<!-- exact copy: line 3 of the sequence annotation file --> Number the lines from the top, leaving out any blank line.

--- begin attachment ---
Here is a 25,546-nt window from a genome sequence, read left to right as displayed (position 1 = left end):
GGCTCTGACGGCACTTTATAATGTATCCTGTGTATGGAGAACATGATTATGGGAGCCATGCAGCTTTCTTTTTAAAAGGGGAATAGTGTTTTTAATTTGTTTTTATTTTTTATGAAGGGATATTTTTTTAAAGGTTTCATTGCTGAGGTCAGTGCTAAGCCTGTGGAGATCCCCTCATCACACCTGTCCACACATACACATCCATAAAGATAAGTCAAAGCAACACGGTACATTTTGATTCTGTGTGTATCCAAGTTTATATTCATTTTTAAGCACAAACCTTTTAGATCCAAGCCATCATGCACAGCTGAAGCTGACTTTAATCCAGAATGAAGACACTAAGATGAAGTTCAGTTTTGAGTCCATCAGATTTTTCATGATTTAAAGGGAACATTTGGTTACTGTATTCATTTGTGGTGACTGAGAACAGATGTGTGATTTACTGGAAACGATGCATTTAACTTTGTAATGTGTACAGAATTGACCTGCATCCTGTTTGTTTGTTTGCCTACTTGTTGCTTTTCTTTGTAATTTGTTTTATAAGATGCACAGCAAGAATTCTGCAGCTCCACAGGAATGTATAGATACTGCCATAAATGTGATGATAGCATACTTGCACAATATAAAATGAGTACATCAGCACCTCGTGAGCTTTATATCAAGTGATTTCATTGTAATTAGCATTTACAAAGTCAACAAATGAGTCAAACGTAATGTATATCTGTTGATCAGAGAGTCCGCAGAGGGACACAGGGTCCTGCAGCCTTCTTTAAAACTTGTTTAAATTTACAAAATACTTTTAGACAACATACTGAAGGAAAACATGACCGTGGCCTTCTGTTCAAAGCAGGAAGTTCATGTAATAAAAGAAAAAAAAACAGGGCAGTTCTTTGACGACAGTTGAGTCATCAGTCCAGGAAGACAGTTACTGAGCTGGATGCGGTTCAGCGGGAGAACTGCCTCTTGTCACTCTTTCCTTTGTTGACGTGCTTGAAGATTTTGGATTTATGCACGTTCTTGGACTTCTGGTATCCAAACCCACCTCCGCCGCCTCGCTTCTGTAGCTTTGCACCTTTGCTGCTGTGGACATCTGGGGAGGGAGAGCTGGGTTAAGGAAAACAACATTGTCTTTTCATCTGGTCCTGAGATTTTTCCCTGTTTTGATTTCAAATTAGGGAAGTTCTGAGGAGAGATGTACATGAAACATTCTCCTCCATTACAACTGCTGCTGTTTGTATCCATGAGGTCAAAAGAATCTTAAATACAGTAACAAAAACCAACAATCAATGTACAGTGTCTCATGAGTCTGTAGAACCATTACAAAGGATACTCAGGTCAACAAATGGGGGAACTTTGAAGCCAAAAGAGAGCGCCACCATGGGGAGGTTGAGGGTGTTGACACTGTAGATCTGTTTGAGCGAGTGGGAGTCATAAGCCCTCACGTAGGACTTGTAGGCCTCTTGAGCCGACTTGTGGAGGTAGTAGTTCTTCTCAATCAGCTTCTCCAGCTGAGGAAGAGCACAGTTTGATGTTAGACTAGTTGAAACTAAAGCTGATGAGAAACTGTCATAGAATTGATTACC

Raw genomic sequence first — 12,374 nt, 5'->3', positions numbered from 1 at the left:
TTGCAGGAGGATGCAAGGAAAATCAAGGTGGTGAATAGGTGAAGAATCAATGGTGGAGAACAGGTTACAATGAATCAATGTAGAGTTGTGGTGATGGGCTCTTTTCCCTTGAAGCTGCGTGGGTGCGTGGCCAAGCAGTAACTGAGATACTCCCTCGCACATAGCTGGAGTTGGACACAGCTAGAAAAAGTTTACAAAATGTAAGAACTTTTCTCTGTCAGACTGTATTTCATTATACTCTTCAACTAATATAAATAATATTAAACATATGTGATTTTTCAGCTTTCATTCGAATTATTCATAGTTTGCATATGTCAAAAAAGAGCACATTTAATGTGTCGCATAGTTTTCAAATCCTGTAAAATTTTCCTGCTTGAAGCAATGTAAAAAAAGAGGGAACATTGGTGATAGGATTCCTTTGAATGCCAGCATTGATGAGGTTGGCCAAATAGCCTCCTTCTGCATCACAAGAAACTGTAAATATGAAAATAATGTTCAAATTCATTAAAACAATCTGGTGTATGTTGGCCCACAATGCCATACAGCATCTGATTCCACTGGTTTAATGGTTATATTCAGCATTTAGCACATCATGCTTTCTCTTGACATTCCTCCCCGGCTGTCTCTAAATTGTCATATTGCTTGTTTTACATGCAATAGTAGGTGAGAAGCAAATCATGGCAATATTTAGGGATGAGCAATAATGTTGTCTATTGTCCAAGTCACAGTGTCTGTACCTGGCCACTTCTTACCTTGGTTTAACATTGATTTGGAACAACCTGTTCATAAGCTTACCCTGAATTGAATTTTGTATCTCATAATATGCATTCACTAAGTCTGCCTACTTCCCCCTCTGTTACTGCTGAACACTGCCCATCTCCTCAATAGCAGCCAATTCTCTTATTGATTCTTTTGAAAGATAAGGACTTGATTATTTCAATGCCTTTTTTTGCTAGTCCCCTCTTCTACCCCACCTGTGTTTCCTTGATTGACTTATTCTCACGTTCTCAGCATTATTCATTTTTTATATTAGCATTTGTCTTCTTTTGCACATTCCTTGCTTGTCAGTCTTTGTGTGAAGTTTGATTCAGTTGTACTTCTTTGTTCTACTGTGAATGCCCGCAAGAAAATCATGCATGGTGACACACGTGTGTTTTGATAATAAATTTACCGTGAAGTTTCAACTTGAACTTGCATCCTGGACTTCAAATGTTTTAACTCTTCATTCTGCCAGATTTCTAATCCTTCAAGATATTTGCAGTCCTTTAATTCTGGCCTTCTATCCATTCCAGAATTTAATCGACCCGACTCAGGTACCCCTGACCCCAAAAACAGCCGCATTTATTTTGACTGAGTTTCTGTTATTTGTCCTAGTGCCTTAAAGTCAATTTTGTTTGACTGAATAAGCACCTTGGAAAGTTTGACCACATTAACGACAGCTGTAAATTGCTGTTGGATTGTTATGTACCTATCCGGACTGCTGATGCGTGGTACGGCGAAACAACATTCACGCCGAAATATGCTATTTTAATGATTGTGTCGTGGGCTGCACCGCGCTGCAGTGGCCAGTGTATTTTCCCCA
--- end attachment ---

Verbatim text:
Raw genomic sequence first — 12,374 nt, 5'->3', positions numbered from 1 at the left: